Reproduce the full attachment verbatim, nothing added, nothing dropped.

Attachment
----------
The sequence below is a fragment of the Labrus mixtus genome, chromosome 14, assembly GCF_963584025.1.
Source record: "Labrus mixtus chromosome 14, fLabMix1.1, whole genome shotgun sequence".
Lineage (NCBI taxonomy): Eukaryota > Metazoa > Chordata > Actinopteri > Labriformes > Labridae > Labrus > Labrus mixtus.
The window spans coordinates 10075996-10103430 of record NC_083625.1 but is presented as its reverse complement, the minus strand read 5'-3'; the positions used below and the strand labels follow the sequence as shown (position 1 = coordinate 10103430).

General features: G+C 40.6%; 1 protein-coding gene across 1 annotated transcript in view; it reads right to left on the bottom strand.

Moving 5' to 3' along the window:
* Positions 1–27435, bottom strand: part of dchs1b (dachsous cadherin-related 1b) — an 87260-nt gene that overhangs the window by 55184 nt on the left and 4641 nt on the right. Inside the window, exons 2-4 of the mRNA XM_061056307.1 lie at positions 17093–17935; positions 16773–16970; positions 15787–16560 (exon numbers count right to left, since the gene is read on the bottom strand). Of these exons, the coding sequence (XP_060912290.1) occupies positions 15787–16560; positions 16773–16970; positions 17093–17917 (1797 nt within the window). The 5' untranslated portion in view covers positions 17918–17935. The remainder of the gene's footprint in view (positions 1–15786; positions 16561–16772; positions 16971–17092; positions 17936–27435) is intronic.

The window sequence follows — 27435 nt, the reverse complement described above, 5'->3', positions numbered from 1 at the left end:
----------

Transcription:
The sequence below is a fragment of the Labrus mixtus genome, chromosome 14, assembly GCF_963584025.1.
Source record: "Labrus mixtus chromosome 14, fLabMix1.1, whole genome shotgun sequence".
Lineage (NCBI taxonomy): Eukaryota > Metazoa > Chordata > Actinopteri > Labriformes > Labridae > Labrus > Labrus mixtus.
The window spans coordinates 10075996-10103430 of record NC_083625.1 but is presented as its reverse complement, the minus strand read 5'-3'; the positions used below and the strand labels follow the sequence as shown (position 1 = coordinate 10103430).

General features: G+C 40.6%; 1 protein-coding gene across 1 annotated transcript in view; it reads right to left on the bottom strand.

Moving 5' to 3' along the window:
* Positions 1–27435, bottom strand: part of dchs1b (dachsous cadherin-related 1b) — an 87260-nt gene that overhangs the window by 55184 nt on the left and 4641 nt on the right. Inside the window, exons 2-4 of the mRNA XM_061056307.1 lie at positions 17093–17935; positions 16773–16970; positions 15787–16560 (exon numbers count right to left, since the gene is read on the bottom strand). Of these exons, the coding sequence (XP_060912290.1) occupies positions 15787–16560; positions 16773–16970; positions 17093–17917 (1797 nt within the window). The 5' untranslated portion in view covers positions 17918–17935. The remainder of the gene's footprint in view (positions 1–15786; positions 16561–16772; positions 16971–17092; positions 17936–27435) is intronic.

The window sequence follows — 27435 nt, the reverse complement described above, 5'->3', positions numbered from 1 at the left end: